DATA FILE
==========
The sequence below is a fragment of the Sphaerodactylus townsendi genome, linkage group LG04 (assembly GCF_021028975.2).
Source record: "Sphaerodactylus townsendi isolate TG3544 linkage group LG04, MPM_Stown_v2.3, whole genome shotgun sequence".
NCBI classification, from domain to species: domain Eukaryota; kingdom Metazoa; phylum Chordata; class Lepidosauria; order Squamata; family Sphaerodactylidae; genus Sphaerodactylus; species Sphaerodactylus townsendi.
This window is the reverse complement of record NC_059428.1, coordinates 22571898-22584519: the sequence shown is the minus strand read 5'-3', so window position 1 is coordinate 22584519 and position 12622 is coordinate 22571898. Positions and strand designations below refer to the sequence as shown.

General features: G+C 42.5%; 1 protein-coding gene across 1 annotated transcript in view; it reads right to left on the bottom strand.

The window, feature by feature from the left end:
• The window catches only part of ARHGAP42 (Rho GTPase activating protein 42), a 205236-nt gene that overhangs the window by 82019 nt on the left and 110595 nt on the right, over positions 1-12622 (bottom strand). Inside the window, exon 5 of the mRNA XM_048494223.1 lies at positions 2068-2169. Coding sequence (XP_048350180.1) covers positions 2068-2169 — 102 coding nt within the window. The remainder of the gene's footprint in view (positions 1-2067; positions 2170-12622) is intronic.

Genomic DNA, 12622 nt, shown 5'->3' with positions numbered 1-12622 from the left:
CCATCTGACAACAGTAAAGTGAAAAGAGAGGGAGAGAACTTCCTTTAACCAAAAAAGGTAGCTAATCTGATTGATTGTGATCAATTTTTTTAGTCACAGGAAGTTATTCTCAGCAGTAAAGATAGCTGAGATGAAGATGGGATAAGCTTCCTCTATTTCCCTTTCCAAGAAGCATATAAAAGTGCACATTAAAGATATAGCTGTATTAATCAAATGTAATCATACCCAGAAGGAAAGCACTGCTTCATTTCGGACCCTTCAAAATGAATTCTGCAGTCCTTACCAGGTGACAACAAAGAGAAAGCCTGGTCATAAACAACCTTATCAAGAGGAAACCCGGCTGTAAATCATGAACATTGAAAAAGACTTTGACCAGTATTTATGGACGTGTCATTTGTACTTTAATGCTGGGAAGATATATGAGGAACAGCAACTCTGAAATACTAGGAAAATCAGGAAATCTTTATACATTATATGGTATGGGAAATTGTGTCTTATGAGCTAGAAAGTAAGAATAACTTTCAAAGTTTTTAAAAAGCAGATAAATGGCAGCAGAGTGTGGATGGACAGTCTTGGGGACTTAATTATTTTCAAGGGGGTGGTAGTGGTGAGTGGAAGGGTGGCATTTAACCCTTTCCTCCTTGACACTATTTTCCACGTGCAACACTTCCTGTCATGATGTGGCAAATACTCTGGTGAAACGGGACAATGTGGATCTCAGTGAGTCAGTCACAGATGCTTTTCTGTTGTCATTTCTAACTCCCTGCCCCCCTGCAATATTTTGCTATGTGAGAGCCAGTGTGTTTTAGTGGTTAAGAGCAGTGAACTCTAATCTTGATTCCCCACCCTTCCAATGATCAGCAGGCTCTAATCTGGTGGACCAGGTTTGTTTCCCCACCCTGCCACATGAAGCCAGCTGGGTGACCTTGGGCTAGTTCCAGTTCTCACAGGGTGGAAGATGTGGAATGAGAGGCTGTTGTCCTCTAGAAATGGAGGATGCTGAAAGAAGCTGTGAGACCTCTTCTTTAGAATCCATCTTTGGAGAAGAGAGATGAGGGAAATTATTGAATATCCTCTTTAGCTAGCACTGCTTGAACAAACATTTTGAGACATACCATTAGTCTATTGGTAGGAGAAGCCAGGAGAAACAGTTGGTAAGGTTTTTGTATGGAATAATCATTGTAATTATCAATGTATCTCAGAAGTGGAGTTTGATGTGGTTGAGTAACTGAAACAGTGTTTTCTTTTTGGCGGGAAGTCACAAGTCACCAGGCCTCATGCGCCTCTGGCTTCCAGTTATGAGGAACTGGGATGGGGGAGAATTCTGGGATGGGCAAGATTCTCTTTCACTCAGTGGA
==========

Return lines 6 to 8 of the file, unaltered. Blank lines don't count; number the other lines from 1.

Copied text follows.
The window, feature by feature from the left end:
• The window catches only part of ARHGAP42 (Rho GTPase activating protein 42), a 205236-nt gene that overhangs the window by 82019 nt on the left and 110595 nt on the right, over positions 1-12622 (bottom strand). Inside the window, exon 5 of the mRNA XM_048494223.1 lies at positions 2068-2169. Coding sequence (XP_048350180.1) covers positions 2068-2169 — 102 coding nt within the window. The remainder of the gene's footprint in view (positions 1-2067; positions 2170-12622) is intronic.

Genomic DNA, 12622 nt, shown 5'->3' with positions numbered 1-12622 from the left: